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author

Eliza May Brown

Nonfiction--again, I've lumped everything together: relationships, travel, politics. It's all here!

Review method--totally subjective and my personal opinion.


Five Stars are for life-altering books that I think you should keep and read again and again.

Four Stars are for great books.

Three Stars are for good books.

All of the above I recommend reading. You will very rarely see me give a review of One Star (awful) or Two Stars (not worth reading) because I usually don't finish books that I don't think are awful and/or not worth reading. Sadly, sometimes, I do get tricked into wasting my time.

Dave Barry Does Japan by Dave Barry

Travel, Commentary, Humor

The Miami reporter goes to the land of the rising sun and--surprise!--doesn't fit in. I've read a bunch of Dave Barry's nonfiction and I won't review them all, but I do recommend them all. He's smart and funny, insightful and poignant. Plus, you might accidentally learn something.


Dying to Cross: The Worst Immigrant Tragedy in American History by Jorge Ramos **** (Four Stars)

documentary

Remember when a whole bunch of illegal immigrants were abandoned and left to die in a commercial truck in Texas? Sounds familiar, right? Well, after you read the harrowing story of their ordeal you will never forget this tragedy.


Empire of Crime by Tim Newark **** (Four Stars)

"Opium and the rise of organized crime in the British Empire." I wish all of the history books I've had to read have been so well-written and utterly absorbing. The writer chooses to follow a series of interesting historical characters and succeeds in humanizing the story of crime in the British Empire. A great story, very well told, and very educational.


The Guinea Pig Diaries by A.J. Jacobs *** (Three Stars)

comedy

"A.J. explores the big issues of our time--happiness, dating, morality, and marriage--by immersing himself in eye-opening situations." As a female, I am always wondering what the heck the male of the species is thinking (if anything). This entertaining book offers sometimes-frightening insights into a man's mind.


Help! The Beatles, Duke Ellington, and the Magic of Collaboration

by Thomas Brothers **** (Four Stars)

By no means a comprehensive history, this book talks about the magic created by the chemistry of creative genius working together. It was fascinating and a very enjoyable read.


Lost on Planet China: The Strange and True Story of One Man's Attempt to Understand the World's Most Mystifying Nation, or How He Became Comfortable Eating Live Squid by J. Maarten Troost **** (Four Stars)

This was a streetshot of real China, a place tourists rarely see. Fascinating and utterly foreign.


Manology: Secrets of Your Man's Mind Revealed by Tyrese Gibson and Rev Run ***** (Five Stars)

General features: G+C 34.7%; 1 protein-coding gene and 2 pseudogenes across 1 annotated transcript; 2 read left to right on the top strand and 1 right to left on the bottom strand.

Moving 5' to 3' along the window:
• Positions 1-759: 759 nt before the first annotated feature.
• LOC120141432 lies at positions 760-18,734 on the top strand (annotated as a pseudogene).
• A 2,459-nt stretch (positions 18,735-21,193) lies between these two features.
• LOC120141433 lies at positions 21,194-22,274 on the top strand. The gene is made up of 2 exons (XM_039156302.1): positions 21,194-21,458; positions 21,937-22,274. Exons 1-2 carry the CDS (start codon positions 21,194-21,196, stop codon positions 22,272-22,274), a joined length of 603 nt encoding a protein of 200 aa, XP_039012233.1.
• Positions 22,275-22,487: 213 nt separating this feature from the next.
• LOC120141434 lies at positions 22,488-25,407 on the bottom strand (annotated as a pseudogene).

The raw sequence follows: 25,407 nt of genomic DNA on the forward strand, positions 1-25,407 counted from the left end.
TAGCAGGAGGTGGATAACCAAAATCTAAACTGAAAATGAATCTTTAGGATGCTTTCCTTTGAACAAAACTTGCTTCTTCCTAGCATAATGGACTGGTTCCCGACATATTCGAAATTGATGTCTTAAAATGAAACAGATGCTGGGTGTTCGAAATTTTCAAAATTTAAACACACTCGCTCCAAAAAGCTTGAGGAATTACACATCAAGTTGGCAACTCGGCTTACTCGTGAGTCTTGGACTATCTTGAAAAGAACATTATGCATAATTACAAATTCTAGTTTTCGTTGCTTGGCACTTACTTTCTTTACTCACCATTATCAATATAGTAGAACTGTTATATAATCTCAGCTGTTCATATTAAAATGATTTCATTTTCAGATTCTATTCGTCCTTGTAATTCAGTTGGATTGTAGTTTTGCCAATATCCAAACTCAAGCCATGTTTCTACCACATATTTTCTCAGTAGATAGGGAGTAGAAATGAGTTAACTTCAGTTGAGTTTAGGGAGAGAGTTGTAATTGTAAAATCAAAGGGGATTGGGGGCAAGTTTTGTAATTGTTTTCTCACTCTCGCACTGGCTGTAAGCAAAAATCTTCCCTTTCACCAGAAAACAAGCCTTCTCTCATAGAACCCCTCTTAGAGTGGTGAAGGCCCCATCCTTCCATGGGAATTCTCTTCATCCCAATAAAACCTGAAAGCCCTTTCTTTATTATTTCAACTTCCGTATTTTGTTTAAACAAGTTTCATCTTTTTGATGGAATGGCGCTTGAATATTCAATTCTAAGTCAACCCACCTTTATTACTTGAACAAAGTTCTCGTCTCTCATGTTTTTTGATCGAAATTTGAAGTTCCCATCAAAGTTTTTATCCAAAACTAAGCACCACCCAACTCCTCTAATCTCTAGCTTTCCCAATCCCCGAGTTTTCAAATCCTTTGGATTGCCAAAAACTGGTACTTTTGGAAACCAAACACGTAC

Nonfiction, Relationships

Should be mandatory reading for every human female, especially if she wants to write believable male characters. It's scary because it's so true.


The Orphan Train: Placing Out in America by Marilyn Irvin Holt *** (Three Stars)

Nonfiction, History

This fact-filled book would have benefited (in my opinion) my more personal stories of the children, the caregivers, and their adoptive parents.


Pint-Sized Ireland by Evan McHugh *** (Three Stars)

travel

I enjoyed this author's journal through the pubs of Ireland.


Stories I Couldn't Tell While I Was a Pastor by Bruce McIver *** (Three Stars) memoir

I really thought this could have been better. Where are all the hilarious secrets and human foibles? I want the scandals and secrets!


Why We Suck by Dr. Denis Leary *** (Three Stars)

nonfiction, comedy

You gotta love Denis Leary. His hilarious riffs are so funny because they're so true. And I love how much he loves his wife and family. He may be messed up but he knows what his priorities are.


Why the Toast Always Lands Butter Side Down: The Scientific Reasons Everything Goes Wrong by Richard Robinson ***** (Five Stars)

science, biology, and the evolutionary explanation for why people are so dang crazy

This science book is written so well that anyone can read it and everyone will enjoy it. I love the fact that I'm not really insane--or, if I am, then everyone else is, too. Must-read for writers who want to create believable characters.


Writing My Wrongs by Shaka Senghor ***** (Five Stars)

Sent to prison for murder, the author describes the inhumanity of the prison system and his own personal enlightenment. It is well-written, eye-opening, and for this middle-class suburbanite, humbling and enlightening. Read it.


The Zombie Survival Guide by Max Brooks *** (Three Stars)

nonfiction(?)

This has a lot of great information for surviving the Apocalypse. And, if the Apocalypse comes in zombie form, you'd better have this book on hand. It's interesting reading, too.

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